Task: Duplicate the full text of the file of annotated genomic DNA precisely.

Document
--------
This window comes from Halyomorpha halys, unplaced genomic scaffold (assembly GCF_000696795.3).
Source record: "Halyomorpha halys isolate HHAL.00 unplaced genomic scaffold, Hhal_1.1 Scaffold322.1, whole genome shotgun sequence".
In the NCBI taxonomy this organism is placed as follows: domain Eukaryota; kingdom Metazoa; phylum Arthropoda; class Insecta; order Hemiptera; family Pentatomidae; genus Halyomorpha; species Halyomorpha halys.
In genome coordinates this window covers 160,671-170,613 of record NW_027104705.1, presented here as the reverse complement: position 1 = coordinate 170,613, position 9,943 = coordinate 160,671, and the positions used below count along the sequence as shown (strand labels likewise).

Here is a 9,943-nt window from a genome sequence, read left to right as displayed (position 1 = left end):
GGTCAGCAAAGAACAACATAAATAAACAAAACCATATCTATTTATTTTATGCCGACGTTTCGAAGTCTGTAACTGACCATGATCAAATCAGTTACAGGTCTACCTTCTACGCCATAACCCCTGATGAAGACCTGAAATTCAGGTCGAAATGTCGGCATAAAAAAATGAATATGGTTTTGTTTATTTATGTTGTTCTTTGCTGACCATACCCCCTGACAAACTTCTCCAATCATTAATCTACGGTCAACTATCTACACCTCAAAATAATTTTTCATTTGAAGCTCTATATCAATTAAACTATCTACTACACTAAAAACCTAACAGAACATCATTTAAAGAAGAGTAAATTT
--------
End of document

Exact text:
This window comes from Halyomorpha halys, unplaced genomic scaffold (assembly GCF_000696795.3).
Source record: "Halyomorpha halys isolate HHAL.00 unplaced genomic scaffold, Hhal_1.1 Scaffold322.1, whole genome shotgun sequence".
In the NCBI taxonomy this organism is placed as follows: domain Eukaryota; kingdom Metazoa; phylum Arthropoda; class Insecta; order Hemiptera; family Pentatomidae; genus Halyomorpha; species Halyomorpha halys.
In genome coordinates this window covers 160,671-170,613 of record NW_027104705.1, presented here as the reverse complement: position 1 = coordinate 170,613, position 9,943 = coordinate 160,671, and the positions used below count along the sequence as shown (strand labels likewise).

Here is a 9,943-nt window from a genome sequence, read left to right as displayed (position 1 = left end):
GGTCAGCAAAGAACAACATAAATAAACAAAACCATATCTATTTATTTTATGCCGACGTTTCGAAGTCTGTAACTGACCATGATCAAATCAGTTACAGGTCTACCTTCTACGCCATAACCCCTGATGAAGACCTGAAATTCAGGTCGAAATGTCGGCATAAAAAAATGAATATGGTTTTGTTTATTTATGTTGTTCTTTGCTGACCATACCCCCTGACAAACTTCTCCAATCATTAATCTACGGTCAACTATCTACACCTCAAAATAATTTTTCATTTGAAGCTCTATATCAATTAAACTATCTACTACACTAAAAACCTAACAGAACATCATTTAAAGAAGAGTAAATTT